Twelve years, $24 million and 4 miles later, Lane Transit District’s (LTD) voyage into the realm of bus rapid transit finally got off the ground on Jan. 14, one month after its originally scheduled opening was delayed because the buses weren’t ready yet. Dubbed Emerald Express, or EmX, the Green Line corridor stretches the 4 miles from downtown Springfield, Ore., to neighboring Eugene, paring down the previous route’s travel time by 38%.
While the EmX debuted at 8:10 that morning, the bus that left Springfield at 11:40 was the one that received VIP treatment. The $960,000, 44-seat, 63-foot articulated bus, which New Flyer Industries manufactured especially for LTD, was jam-packed with riders. Among those enjoying the hybrid-electric ride were U.S. Rep. Peter DeFazio (D-Ore.) and FTA Administrator James Simpson. DeFazio, who is the new chairman of the House Surface Transportation Subcommittee, has been a staunch supporter of LTD’s project, helping the district obtain part of the project’s funding from the federal government.
Both officials lauded LTD and the community for developing the project, even though it is one of the smallest areas in the world to embrace BRT.
Despite the project’s opening, LTD is not resting on its laurels, said spokesman Andy Vobora. “The EmX Green Line is an opportunity for people to see how the system could function,” he said. “It’s also a big opportunity for us just to learn from how we designed this first leg, and then apply some of these lessons learned to the second leg.”
LTD’s plans on expansion — first with the 6-mile “Pioneer Parkway” corridor north from Springfield Station, and eventually with a corridor in west Eugene — recently took a step forward. The district’s environmental assessment process on the Pioneer Parkway had a finding of No Significant Impact, which green-lighted the FTA’s go-ahead for the project’s design. The project will be funded in part by the Small Starts program, Vobora said.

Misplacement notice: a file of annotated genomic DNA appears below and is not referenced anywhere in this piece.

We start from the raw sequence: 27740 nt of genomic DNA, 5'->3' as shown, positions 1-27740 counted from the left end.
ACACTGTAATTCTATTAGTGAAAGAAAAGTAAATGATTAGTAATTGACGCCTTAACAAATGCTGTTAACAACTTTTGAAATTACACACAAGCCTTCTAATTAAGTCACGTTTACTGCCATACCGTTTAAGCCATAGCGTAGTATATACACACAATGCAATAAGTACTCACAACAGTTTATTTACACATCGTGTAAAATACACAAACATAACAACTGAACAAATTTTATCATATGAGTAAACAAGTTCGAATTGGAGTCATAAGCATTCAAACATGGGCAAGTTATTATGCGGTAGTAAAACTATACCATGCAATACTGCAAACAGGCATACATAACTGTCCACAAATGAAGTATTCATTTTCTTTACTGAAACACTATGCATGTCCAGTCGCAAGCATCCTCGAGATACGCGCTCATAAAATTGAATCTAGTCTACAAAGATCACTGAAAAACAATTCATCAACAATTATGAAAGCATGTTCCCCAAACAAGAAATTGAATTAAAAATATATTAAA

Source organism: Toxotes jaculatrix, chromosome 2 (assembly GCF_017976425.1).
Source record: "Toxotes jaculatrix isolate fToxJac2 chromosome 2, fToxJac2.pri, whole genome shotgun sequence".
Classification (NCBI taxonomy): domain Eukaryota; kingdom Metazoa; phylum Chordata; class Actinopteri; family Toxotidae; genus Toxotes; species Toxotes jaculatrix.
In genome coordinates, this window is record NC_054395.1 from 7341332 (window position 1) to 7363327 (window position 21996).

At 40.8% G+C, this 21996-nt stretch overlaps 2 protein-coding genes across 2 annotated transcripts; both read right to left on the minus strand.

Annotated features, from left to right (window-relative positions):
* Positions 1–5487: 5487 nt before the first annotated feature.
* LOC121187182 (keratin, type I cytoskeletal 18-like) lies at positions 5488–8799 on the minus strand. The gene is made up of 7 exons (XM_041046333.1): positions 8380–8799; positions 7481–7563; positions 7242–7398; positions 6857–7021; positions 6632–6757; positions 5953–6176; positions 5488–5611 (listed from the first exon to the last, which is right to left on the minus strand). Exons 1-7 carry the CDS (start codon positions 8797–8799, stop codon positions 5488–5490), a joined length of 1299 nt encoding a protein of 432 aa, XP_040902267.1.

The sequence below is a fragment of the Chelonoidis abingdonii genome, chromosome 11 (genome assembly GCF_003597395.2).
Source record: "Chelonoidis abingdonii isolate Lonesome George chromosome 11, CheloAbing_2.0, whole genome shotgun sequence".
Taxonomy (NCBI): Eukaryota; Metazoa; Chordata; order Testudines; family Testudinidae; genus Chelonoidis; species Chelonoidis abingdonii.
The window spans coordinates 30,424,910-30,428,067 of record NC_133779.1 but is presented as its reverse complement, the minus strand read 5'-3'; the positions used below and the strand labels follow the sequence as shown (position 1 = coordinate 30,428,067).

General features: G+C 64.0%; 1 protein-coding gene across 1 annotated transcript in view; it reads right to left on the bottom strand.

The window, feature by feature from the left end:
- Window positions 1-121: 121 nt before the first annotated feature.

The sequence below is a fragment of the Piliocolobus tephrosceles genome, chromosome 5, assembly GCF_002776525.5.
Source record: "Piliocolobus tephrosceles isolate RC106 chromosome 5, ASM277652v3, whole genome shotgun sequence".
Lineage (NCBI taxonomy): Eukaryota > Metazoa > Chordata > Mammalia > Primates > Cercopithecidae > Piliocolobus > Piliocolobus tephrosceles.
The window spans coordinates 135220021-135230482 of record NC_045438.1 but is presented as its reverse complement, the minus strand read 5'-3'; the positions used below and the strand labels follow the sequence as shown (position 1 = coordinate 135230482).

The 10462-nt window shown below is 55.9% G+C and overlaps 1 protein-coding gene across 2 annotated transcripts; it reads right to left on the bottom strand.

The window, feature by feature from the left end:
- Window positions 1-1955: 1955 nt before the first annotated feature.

One of the lessons LTD has already learned, Vobora said, is how a curved median along the route impacts travel time. The ingress and egress into and out of the stations is taking longer than they had planned because the bus drivers are forced to work around the tree-filled medians. “Literally, if we had taken out a handful more trees, we could have really sped up how quickly we could get in and out of some of the stations,” Vobora said. “If we had worked to realign or remold that median into something new, where the lanes were straight, I think that we would have gained a lot in travel time.”
While the Pioneer Parkway corridor is moving forward, LTD is also considering a kind of BRT-light model for other areas it serves. Dubbed “Bus Plus,” the plan calls for incrementally implementing BRT features into other fixed-route lines to generate some travel time savings. LTD has already purchased signal-priority devices for Bus Plus, and would consider adding other BRT features as time moved on, Vobora said.
If the routes eventually become an EmX corridor, LTD would just have to take the last steps of adding bus ways and transit stations.
“It’s a good concept, and maybe we can do some of these things, but we’ll need to phase them in,” he said. The project, which is still in the planning stage, would not begin until fall 2008 at the earliest, Vobora said.